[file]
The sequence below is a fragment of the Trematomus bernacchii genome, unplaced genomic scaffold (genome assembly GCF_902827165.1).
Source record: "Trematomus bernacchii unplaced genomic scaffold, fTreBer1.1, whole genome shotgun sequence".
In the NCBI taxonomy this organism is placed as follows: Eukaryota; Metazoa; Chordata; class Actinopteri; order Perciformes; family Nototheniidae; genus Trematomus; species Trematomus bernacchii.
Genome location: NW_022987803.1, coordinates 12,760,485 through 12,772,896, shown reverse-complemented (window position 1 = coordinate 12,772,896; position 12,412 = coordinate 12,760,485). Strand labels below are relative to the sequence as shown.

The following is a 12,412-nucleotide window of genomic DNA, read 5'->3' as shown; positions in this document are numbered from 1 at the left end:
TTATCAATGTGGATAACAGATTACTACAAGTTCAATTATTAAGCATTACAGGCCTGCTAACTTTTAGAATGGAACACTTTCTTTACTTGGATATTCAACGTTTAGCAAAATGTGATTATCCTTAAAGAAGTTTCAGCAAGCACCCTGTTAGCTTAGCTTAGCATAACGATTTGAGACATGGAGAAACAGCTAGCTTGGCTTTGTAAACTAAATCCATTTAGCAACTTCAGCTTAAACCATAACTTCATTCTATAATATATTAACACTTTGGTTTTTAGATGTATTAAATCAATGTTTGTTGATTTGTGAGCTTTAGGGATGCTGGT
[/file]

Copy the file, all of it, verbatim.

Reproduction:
The sequence below is a fragment of the Trematomus bernacchii genome, unplaced genomic scaffold (genome assembly GCF_902827165.1).
Source record: "Trematomus bernacchii unplaced genomic scaffold, fTreBer1.1, whole genome shotgun sequence".
In the NCBI taxonomy this organism is placed as follows: Eukaryota; Metazoa; Chordata; class Actinopteri; order Perciformes; family Nototheniidae; genus Trematomus; species Trematomus bernacchii.
Genome location: NW_022987803.1, coordinates 12,760,485 through 12,772,896, shown reverse-complemented (window position 1 = coordinate 12,772,896; position 12,412 = coordinate 12,760,485). Strand labels below are relative to the sequence as shown.

The following is a 12,412-nucleotide window of genomic DNA, read 5'->3' as shown; positions in this document are numbered from 1 at the left end:
TTATCAATGTGGATAACAGATTACTACAAGTTCAATTATTAAGCATTACAGGCCTGCTAACTTTTAGAATGGAACACTTTCTTTACTTGGATATTCAACGTTTAGCAAAATGTGATTATCCTTAAAGAAGTTTCAGCAAGCACCCTGTTAGCTTAGCTTAGCATAACGATTTGAGACATGGAGAAACAGCTAGCTTGGCTTTGTAAACTAAATCCATTTAGCAACTTCAGCTTAAACCATAACTTCATTCTATAATATATTAACACTTTGGTTTTTAGATGTATTAAATCAATGTTTGTTGATTTGTGAGCTTTAGGGATGCTGGT